thing I love
about this hobby is the continuing opportunity to try new techniques,
and media. At the same time, I have a bad habit of just diving in
doing any kind of testing or experimenting on scrap material to see how
a new technique, material or medium will behave or turn out. The model
I happen to be working on at the time winds up becoming my test piece.
This can add an element of adventure to a modeling project.
the plane's main color, the canopy straps were airbrushed with the same
Park Green, Flat Black mix used on the interior of the cockpit. Once
main color was sprayed on, the insides of the straps would be dark
and the outside would be the color of the fuselage.
the reference sheet that came with Impact Hobby's decal set, postwar
of the U.S.M.C. VMF-225 Squadron were painted overall "dark sea blue."
A 4:1 mix of Tamyia's Sea Blue (XF-17) and Blue (X-4) was very close to
the color of a Corsair in an image taken in 1946, below. The paint was
thinned with denatured alcohol and sprayed on using a Testors mini
gun. Two coats covered the model.
Image courtesy Dave
decals, the painted model was sprayed with Pledge Future
floor polish to provide a high gloss finish. Modeling magazine
have often mentioned clear coating models with Future and it
something I had wanted to try.
Using the Testors
mini spray gun, Future was sprayed on full strength with the
on my compressor set at about 25psi and the paint setting on the spray
gun set at medium-low. The Future covered very quickly on one
and no second coat was needed.
The first thing I noticed was that the entire surface of the model was
covered with thousands of tiny air bubbles. The model appeared covered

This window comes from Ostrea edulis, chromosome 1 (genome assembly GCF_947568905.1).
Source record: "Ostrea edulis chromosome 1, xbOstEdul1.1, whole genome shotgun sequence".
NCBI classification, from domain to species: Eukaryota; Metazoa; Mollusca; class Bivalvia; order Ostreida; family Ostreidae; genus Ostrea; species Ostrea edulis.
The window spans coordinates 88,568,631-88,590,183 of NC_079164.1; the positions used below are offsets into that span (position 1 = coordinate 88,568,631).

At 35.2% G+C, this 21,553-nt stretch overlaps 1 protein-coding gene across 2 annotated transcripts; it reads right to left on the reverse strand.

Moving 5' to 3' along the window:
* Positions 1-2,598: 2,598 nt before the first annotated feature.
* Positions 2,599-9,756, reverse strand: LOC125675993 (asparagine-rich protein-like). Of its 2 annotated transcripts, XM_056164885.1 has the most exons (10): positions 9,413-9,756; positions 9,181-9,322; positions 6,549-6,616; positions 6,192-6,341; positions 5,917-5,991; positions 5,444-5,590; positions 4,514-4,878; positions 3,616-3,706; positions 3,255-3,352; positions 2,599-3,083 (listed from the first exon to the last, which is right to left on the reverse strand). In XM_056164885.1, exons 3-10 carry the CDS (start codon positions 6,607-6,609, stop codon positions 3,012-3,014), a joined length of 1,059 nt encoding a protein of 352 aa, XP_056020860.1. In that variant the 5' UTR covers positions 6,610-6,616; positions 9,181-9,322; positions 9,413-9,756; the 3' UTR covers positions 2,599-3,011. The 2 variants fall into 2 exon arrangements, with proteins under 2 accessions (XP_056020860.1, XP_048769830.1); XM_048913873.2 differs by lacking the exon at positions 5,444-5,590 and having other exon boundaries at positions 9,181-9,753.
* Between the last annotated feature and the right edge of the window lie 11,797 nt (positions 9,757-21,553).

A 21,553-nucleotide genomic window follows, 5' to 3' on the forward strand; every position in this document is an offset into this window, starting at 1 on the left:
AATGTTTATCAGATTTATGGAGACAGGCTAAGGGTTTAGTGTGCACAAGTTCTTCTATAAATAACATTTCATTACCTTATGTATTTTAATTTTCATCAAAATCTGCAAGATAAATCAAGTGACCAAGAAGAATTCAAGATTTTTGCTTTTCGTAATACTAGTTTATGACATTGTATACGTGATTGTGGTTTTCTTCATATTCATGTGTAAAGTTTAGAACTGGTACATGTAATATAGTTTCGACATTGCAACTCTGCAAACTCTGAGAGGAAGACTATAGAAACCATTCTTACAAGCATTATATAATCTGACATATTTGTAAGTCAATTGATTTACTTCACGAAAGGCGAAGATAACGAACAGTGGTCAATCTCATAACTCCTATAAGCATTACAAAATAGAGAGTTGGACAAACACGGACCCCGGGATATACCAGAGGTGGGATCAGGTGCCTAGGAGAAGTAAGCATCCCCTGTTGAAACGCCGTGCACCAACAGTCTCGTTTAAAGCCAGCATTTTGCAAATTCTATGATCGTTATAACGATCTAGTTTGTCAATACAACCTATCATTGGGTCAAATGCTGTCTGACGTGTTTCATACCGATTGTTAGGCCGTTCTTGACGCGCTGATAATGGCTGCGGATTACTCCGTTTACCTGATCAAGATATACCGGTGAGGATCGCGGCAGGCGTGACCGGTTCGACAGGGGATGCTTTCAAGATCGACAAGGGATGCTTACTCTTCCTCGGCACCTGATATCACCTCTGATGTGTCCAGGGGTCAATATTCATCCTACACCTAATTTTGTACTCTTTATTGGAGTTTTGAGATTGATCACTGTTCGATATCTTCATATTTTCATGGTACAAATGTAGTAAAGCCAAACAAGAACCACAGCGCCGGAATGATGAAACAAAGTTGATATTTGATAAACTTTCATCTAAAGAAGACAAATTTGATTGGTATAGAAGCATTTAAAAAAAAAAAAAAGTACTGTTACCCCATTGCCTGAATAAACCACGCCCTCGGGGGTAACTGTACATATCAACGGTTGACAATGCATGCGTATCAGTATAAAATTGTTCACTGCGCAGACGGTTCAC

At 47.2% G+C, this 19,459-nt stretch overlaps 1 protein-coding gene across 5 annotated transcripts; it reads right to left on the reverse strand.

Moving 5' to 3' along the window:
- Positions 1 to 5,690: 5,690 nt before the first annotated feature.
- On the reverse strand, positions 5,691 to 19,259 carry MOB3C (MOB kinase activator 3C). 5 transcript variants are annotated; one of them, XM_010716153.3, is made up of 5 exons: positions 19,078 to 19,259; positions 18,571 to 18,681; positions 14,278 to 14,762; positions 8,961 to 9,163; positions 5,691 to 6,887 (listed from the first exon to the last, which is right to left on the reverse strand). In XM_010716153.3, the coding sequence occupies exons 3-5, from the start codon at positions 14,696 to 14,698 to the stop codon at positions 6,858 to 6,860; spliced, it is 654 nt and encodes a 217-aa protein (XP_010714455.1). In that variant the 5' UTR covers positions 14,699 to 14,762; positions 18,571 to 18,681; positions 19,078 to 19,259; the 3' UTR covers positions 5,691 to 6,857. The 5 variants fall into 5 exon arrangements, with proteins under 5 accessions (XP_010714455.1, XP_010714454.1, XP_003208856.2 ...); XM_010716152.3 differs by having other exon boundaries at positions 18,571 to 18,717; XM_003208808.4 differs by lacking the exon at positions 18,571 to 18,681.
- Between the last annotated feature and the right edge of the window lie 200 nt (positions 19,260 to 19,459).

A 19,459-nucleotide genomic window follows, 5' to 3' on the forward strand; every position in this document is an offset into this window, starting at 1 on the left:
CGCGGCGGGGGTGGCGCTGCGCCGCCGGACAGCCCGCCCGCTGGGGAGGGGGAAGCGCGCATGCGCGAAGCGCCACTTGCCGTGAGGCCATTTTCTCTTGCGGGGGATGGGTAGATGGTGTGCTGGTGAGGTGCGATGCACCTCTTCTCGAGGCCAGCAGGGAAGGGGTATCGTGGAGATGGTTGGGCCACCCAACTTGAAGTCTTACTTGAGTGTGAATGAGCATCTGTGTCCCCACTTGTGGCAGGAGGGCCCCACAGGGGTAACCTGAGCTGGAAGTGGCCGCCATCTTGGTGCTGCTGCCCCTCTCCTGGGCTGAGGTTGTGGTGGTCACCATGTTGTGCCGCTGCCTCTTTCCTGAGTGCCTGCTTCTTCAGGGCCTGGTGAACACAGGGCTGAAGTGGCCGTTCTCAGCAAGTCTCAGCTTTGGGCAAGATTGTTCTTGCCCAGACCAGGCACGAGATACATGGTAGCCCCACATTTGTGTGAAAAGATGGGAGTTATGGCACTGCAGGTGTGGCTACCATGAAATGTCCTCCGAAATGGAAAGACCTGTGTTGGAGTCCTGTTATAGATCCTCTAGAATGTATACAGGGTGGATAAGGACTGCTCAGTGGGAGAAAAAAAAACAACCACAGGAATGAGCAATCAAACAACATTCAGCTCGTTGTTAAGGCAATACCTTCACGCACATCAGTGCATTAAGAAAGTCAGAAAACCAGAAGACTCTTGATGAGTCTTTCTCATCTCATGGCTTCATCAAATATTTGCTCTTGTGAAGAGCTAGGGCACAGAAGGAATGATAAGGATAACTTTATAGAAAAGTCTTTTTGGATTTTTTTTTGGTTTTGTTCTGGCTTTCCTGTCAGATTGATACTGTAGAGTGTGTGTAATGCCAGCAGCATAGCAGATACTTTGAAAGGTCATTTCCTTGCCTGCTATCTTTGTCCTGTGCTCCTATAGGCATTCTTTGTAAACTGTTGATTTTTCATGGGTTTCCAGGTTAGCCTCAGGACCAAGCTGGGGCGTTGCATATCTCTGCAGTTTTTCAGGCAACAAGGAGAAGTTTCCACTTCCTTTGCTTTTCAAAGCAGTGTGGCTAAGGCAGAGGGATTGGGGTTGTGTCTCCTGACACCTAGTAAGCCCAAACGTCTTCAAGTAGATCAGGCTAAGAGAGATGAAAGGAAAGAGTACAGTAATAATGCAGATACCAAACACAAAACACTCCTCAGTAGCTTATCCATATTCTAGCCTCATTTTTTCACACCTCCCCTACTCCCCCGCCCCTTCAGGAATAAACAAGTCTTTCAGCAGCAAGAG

in a thin layer of foam. Thankfully, the bubbles all settled out in a
of minutes. I was later advised that my air pressure may have been too
Once the bubbles were
gone, I was able to see a few runs and puddles on the model. I used the
edge of a paper towel to wick away as much of the running Future
as I could.
When the Future
finally dried, it had leveled out and left the model with a beautiful,
glossy and very even finish ideal for the application of decals.
Image courtesy Dave Gorman
I wanted to build a model that was historically accurate and hoped it
be possible to replicate a plane in my father's squadron, USMC
A Google search surprised me.
Impact Hobby sells a decal sheet that has markings for 5 separate
comprising the piston engine aircraft of the Marine Corps VMF-225
These range from the Vought F4U Corsairs of World War Two to the
A-1H Skyraiders of the Korean conflict.
The sheet includes markings for F4U-4 Corsair, bureau number 96082
was stationed on the aircraft carrier U.S.S. Siboney at the same time
my father was stationed on board.
The decal sheet, with artwork by JDMC Aviation Graphics is beautifully
printed in 7 colors by Cartograf of Italy. The markings include
from the prominent "Star and Bar" insignia on the fuselage and wings to
the safety labels on the plane's propellers. The sheet can be purchased
directly from Impact
The markings on the decal sheet were extensively researched with the